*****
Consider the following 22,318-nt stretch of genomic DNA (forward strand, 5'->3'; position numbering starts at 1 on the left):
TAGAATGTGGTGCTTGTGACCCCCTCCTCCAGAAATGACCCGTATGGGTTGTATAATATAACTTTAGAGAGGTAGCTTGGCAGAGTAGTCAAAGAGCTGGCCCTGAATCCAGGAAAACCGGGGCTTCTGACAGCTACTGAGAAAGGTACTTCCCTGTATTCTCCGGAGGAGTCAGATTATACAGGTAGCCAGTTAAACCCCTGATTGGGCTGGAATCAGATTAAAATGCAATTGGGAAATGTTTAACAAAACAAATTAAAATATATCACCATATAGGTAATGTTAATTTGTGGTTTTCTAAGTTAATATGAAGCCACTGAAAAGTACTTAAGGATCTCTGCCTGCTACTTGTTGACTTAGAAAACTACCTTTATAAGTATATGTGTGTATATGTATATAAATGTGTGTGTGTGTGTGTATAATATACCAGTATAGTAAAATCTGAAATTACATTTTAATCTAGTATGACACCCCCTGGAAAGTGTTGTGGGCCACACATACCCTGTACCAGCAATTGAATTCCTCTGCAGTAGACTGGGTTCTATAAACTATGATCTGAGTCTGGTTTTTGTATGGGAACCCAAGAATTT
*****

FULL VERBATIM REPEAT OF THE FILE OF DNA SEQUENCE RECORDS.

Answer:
Consider the following 22,318-nt stretch of genomic DNA (forward strand, 5'->3'; position numbering starts at 1 on the left):
TAGAATGTGGTGCTTGTGACCCCCTCCTCCAGAAATGACCCGTATGGGTTGTATAATATAACTTTAGAGAGGTAGCTTGGCAGAGTAGTCAAAGAGCTGGCCCTGAATCCAGGAAAACCGGGGCTTCTGACAGCTACTGAGAAAGGTACTTCCCTGTATTCTCCGGAGGAGTCAGATTATACAGGTAGCCAGTTAAACCCCTGATTGGGCTGGAATCAGATTAAAATGCAATTGGGAAATGTTTAACAAAACAAATTAAAATATATCACCATATAGGTAATGTTAATTTGTGGTTTTCTAAGTTAATATGAAGCCACTGAAAAGTACTTAAGGATCTCTGCCTGCTACTTGTTGACTTAGAAAACTACCTTTATAAGTATATGTGTGTATATGTATATAAATGTGTGTGTGTGTGTGTATAATATACCAGTATAGTAAAATCTGAAATTACATTTTAATCTAGTATGACACCCCCTGGAAAGTGTTGTGGGCCACACATACCCTGTACCAGCAATTGAATTCCTCTGCAGTAGACTGGGTTCTATAAACTATGATCTGAGTCTGGTTTTTGTATGGGAACCCAAGAATTT